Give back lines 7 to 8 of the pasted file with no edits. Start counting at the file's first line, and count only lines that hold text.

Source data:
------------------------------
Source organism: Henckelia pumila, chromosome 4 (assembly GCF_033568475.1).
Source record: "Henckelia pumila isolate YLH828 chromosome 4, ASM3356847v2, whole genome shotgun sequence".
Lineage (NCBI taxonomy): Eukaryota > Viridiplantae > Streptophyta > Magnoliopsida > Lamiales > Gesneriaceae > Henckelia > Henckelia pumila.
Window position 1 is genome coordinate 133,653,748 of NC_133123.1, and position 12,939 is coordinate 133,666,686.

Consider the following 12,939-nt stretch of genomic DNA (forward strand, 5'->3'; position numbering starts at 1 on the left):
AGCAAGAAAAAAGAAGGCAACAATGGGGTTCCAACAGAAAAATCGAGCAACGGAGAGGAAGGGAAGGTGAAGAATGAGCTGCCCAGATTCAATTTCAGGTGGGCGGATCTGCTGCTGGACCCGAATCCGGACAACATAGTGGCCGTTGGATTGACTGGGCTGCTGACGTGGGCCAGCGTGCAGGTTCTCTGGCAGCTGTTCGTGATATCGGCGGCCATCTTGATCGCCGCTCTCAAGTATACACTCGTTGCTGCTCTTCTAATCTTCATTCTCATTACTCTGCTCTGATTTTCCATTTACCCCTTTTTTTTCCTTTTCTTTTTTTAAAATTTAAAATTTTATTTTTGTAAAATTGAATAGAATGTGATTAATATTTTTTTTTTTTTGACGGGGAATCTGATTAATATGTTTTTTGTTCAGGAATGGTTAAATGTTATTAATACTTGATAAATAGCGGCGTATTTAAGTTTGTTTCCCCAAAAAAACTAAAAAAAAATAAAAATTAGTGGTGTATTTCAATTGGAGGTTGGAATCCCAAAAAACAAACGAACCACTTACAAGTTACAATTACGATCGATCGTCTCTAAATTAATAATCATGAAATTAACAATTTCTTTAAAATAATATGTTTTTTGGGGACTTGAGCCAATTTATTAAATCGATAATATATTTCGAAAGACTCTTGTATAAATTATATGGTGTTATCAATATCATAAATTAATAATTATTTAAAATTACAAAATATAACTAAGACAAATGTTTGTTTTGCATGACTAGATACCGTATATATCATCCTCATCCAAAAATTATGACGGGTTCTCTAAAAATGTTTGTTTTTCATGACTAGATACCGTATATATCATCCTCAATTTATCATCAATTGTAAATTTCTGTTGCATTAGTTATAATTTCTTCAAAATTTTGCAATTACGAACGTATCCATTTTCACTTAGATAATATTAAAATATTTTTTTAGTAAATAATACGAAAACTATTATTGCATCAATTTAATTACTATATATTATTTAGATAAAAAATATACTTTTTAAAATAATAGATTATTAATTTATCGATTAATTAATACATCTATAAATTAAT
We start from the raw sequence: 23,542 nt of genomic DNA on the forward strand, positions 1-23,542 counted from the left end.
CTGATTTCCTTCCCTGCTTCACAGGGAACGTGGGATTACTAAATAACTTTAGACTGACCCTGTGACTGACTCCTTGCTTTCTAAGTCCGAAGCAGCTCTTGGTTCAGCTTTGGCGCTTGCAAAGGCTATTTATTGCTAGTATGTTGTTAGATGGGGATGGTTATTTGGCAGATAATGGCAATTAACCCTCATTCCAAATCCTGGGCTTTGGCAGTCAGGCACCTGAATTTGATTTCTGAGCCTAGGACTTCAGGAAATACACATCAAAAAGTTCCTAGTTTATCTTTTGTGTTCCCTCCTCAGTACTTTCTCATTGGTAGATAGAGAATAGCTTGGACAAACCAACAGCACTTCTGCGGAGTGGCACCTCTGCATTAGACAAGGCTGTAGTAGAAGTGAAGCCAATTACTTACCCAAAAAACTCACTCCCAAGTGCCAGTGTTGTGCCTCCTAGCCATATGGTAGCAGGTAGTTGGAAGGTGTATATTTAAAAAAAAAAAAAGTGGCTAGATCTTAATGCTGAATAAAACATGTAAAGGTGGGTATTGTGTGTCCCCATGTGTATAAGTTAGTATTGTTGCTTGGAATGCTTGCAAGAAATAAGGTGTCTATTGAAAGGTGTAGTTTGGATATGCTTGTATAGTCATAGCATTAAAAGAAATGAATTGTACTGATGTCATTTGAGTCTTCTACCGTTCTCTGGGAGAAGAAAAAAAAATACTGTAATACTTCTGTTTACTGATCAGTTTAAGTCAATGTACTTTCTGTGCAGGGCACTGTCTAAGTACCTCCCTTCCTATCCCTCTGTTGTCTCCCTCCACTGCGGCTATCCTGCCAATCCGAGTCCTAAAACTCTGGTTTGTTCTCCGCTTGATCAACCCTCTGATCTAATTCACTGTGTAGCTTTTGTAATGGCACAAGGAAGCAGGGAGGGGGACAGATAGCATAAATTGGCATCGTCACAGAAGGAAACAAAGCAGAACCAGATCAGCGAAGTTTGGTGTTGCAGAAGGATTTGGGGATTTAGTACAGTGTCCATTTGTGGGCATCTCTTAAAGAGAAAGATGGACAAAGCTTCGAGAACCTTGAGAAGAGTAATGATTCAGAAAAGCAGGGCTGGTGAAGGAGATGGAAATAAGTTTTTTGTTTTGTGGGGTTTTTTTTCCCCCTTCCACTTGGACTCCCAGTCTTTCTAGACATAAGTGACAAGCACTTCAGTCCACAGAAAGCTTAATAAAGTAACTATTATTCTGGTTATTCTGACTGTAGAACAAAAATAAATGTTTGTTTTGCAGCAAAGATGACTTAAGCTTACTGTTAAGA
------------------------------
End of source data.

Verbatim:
We start from the raw sequence: 23,542 nt of genomic DNA on the forward strand, positions 1-23,542 counted from the left end.
CTGATTTCCTTCCCTGCTTCACAGGGAACGTGGGATTACTAAATAACTTTAGACTGACCCTGTGACTGACTCCTTGCTTTCTAAGTCCGAAGCAGCTCTTGGTTCAGCTTTGGCGCTTGCAAAGGCTATTTATTGCTAGTATGTTGTTAGATGGGGATGGTTATTTGGCAGATAATGGCAATTAACCCTCATTCCAAATCCTGGGCTTTGGCAGTCAGGCACCTGAATTTGATTTCTGAGCCTAGGACTTCAGGAAATACACATCAAAAAGTTCCTAGTTTATCTTTTGTGTTCCCTCCTCAGTACTTTCTCATTGGTAGATAGAGAATAGCTTGGACAAACCAACAGCACTTCTGCGGAGTGGCACCTCTGCATTAGACAAGGCTGTAGTAGAAGTGAAGCCAATTACTTACCCAAAAAACTCACTCCCAAGTGCCAGTGTTGTGCCTCCTAGCCATATGGTAGCAGGTAGTTGGAAGGTGTATATTTAAAAAAAAAAAAAGTGGCTAGATCTTAATGCTGAATAAAACATGTAAAGGTGGGTATTGTGTGTCCCCATGTGTATAAGTTAGTATTGTTGCTTGGAATGCTTGCAAGAAATAAGGTGTCTATTGAAAGGTGTAGTTTGGATATGCTTGTATAGTCATAGCATTAAAAGAAATGAATTGTACTGATGTCATTTGAGTCTTCTACCGTTCTCTGGGAGAAGAAAAAAAAATACTGTAATACTTCTGTTTACTGATCAGTTTAAGTCAATGTACTTTCTGTGCAGGGCACTGTCTAAGTACCTCCCTTCCTATCCCTCTGTTGTCTCCCTCCACTGCGGCTATCCTGCCAATCCGAGTCCTAAAACTCTGGTTTGTTCTCCGCTTGATCAACCCTCTGATCTAATTCACTGTGTAGCTTTTGTAATGGCACAAGGAAGCAGGGAGGGGGACAGATAGCATAAATTGGCATCGTCACAGAAGGAAACAAAGCAGAACCAGATCAGCGAAGTTTGGTGTTGCAGAAGGATTTGGGGATTTAGTACAGTGTCCATTTGTGGGCATCTCTTAAAGAGAAAGATGGACAAAGCTTCGAGAACCTTGAGAAGAGTAATGATTCAGAAAAGCAGGGCTGGTGAAGGAGATGGAAATAAGTTTTTTGTTTTGTGGGGTTTTTTTTCCCCCTTCCACTTGGACTCCCAGTCTTTCTAGACATAAGTGACAAGCACTTCAGTCCACAGAAAGCTTAATAAAGTAACTATTATTCTGGTTATTCTGACTGTAGAACAAAAATAAATGTTTGTTTTGCAGCAAAGATGACTTAAGCTTACTGTTAAGA